On August 22, 2017, the U.S. Department of the Treasury's Office of Foreign Assets Control (OFAC) sanctioned 16 third-country individuals and entities for supporting the North Korean regime. OFAC designated parties in China, Russia, Hong Kong, Namibia, and Singapore as Specially Designated Nationals (SDNs) for the following activities: (1) assisting already-designated persons who support North Korea's nuclear and ballistic missile programs, (2) dealing in the North Korean energy trade, (3) facilitating exportation of workers, and (4) enabling sanctioned North Korean entities to access the U.S. and international financial systems. U.S. persons are forbidden from transacting business with SDNs, and U.S. entities such as banks that are in possession of assets belonging to SDNs must freeze them.
These designations are the latest round of U.S. and international sanctions targeting North Korea. The U.S. Congress recently passed – and President Trump signed – legislation authorizing additional secondary sanctions relating to North Korea in the Countering America’s Adversaries Through Sanctions Act, on which we previously reported. The United Nations Security Council also imposed sanctions under UNSC Resolution 2371 on August 5, 2017 in response to the North Korean ICBM tests in July. The UN sanctions impose a ban on certain North Korean natural resource exports and impose sanctions against individuals and entities doing business with North Korea.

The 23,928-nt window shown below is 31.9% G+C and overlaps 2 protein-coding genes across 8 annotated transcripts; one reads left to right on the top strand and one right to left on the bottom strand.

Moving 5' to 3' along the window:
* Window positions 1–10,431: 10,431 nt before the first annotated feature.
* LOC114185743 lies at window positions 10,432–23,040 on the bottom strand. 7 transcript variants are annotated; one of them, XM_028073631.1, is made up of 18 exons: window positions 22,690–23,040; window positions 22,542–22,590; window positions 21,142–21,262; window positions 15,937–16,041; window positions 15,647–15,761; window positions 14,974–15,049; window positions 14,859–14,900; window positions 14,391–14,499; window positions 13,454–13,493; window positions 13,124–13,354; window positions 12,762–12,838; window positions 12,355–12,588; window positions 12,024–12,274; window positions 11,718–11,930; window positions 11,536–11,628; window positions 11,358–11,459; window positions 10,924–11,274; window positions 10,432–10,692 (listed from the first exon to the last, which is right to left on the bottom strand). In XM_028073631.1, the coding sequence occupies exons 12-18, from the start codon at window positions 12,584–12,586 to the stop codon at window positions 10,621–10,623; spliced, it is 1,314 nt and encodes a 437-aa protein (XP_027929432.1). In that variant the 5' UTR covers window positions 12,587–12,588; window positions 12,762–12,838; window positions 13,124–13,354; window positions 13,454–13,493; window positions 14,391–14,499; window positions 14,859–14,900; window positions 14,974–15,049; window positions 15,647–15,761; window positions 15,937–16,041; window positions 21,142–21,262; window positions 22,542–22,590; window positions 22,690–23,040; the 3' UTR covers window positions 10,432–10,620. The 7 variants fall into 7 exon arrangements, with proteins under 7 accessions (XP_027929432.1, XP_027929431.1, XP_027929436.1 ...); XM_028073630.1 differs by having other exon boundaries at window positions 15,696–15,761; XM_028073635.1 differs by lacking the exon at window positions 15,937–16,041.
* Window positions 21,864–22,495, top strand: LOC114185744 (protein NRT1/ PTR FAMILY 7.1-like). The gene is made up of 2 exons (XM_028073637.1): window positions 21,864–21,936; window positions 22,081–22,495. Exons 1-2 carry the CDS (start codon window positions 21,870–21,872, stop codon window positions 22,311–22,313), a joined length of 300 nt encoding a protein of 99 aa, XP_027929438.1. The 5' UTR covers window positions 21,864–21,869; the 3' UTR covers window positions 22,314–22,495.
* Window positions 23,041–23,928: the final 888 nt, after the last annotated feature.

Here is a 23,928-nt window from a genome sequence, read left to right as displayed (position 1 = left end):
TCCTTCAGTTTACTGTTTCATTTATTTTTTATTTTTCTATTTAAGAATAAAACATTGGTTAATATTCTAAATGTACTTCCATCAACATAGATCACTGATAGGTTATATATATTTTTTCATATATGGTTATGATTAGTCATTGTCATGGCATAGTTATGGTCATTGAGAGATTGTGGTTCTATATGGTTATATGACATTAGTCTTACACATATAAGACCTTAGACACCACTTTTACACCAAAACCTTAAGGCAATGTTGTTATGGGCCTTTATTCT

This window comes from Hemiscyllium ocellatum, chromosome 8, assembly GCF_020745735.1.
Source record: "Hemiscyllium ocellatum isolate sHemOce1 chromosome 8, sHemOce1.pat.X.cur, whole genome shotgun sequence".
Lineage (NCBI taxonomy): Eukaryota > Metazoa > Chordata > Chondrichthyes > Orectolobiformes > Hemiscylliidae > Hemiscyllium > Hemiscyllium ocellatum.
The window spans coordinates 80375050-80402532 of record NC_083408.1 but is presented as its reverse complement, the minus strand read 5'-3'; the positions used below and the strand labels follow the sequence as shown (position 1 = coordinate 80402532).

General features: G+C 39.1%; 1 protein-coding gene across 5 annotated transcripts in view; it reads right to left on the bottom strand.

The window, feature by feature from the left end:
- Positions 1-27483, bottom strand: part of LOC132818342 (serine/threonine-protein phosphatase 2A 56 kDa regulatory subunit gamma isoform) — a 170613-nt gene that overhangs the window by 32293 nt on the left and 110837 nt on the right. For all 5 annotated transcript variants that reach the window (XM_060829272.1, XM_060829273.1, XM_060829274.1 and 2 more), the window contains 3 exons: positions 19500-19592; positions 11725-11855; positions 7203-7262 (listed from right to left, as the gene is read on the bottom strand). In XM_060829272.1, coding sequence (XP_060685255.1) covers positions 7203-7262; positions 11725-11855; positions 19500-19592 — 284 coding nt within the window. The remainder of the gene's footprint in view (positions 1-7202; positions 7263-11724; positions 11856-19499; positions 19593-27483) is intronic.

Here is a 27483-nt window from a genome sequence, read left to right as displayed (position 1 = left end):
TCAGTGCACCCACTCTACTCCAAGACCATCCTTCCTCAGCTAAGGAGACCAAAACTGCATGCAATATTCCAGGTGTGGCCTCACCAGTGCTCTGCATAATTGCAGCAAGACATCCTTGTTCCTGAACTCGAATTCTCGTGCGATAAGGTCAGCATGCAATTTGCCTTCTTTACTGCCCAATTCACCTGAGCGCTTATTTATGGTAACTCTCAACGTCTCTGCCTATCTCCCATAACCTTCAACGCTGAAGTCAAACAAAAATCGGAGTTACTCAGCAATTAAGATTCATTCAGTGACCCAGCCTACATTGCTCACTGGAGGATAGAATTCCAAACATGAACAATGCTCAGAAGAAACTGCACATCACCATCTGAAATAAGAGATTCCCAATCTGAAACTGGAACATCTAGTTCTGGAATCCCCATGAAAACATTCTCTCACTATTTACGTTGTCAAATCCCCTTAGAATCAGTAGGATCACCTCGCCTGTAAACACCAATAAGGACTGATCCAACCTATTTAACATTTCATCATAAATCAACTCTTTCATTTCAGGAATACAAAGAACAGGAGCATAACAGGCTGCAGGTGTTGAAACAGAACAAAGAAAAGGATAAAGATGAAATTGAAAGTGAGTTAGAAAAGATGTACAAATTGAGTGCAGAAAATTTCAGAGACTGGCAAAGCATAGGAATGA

Tensions between the United States and North Korea have risen in the past few weeks over North Korea’s increasingly advanced nuclear and ballistic missile programs. Although China has officially been supportive of increased U.S. and UN sanctions on North Korea and hostile to North Korean military actions, many Chinese energy and financial companies continue to do business with the isolated country. These designations represent a commitment by the United States to isolate North Korea’s economy from its limited trading partners and the international financial system. OFAC is expanding its use of secondary sanctions against third-country parties (as it did most notably under the Iran sanctions program) in order to pressure North Korea where unilateral sanctions have failed to affect North Korea’s conduct.
Treasury Secretary Mnuchin said in a press release accompanying the sanctions that “It is unacceptable for individuals and companies in China, Russia, and elsewhere to enable North Korea to generate income used to develop weapons of mass destruction and destabilize the region. We are taking actions consistent with UN sanctions to show that there are consequences for defying sanctions and providing support to North Korea, and to deter this activity in the future.”